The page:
In addition, simply because an employer grants accommodation for one employee does not mean it must accommodate the next employee. The reason is because the employer is considering a number of factors:

  • Type of workplace;
  • Nature of the employee’s duties;
  • Number of employees who are fully vaccinated;
  • How many employees and nonemployees physically enter the workplace; and
  • Number of employees who will in fact need a particular accommodation.

If more than one accommodation is available to meet the religious beliefs, the employer may choose which accommodation to offer. While the employer should consider the employee’s preference, it is not obligated to select and implement the employee’s requested option. The employer should explain its reasons for choosing one accommodation over another.

Once an accommodation is granted, it can be later reconsidered. An employer has the right to discontinue a previously granted accommodation if it is no longer utilized for religious purposes or if a provided accommodation subsequently poses an undue hardship on the employer’s operations. Again, best practice is for the employer to discuss its concerns with the employee.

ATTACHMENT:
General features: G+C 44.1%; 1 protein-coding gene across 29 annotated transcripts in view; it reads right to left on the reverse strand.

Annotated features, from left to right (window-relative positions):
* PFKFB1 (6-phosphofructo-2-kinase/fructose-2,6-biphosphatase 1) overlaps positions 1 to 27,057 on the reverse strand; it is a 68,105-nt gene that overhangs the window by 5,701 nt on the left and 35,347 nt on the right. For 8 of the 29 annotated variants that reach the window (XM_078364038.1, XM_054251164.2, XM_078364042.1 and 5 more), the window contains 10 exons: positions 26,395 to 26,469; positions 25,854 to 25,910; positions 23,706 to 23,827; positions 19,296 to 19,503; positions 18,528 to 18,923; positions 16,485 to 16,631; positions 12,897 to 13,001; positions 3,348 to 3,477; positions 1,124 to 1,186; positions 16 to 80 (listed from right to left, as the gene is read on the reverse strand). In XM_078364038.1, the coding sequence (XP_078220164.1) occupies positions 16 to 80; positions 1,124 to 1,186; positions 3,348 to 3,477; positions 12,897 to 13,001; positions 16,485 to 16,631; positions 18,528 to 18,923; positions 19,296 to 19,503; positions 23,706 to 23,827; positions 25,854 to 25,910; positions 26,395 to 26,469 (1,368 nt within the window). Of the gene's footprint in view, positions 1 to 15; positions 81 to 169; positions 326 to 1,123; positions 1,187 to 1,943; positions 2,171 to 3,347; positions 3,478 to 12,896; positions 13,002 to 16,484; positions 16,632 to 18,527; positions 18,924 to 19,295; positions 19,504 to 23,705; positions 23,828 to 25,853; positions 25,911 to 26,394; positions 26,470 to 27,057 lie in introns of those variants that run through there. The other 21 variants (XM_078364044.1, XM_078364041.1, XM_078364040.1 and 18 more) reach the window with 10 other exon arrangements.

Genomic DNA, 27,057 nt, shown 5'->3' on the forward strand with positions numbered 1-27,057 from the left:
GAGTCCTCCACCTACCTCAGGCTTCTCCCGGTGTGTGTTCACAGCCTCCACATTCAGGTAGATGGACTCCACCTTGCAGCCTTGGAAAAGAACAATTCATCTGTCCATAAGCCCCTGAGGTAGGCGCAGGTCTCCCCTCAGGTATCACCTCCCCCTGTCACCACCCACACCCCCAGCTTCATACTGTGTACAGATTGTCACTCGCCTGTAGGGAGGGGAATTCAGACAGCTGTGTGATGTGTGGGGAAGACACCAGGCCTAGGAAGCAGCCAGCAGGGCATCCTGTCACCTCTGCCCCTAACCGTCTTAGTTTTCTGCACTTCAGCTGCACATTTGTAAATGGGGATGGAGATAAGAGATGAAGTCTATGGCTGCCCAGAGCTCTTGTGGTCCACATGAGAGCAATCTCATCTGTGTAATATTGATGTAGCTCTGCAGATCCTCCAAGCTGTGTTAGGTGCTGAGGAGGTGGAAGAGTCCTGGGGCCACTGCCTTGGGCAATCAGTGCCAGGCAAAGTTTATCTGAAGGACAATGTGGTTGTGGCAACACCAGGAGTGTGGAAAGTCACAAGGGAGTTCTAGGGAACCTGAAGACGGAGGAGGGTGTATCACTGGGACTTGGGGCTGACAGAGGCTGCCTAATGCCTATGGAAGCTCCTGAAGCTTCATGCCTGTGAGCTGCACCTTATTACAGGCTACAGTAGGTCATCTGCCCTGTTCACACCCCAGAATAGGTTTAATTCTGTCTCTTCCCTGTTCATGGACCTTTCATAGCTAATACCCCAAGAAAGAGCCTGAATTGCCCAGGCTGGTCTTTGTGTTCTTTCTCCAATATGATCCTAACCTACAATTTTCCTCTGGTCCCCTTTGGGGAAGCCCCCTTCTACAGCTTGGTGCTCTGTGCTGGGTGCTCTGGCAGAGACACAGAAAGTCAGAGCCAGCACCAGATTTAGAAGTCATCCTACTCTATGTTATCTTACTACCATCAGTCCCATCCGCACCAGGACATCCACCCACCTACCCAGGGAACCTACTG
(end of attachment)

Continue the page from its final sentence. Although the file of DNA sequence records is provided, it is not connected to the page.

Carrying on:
The EEOC’s guidance leaves considerable subjectivity in granting or denying exemptions to vaccine requirements based on religious beliefs. Therefore, an employer should consider having its policies reviewed by an employment lawyer. Additionally, since a denial may lead to litigation. A second pair of eyes by an employment lawyer on whether the beliefs of an employee requesting an exemption are sincerely held and whether the accommodation creates an undue hardship on the business can save considerable monies further down the road.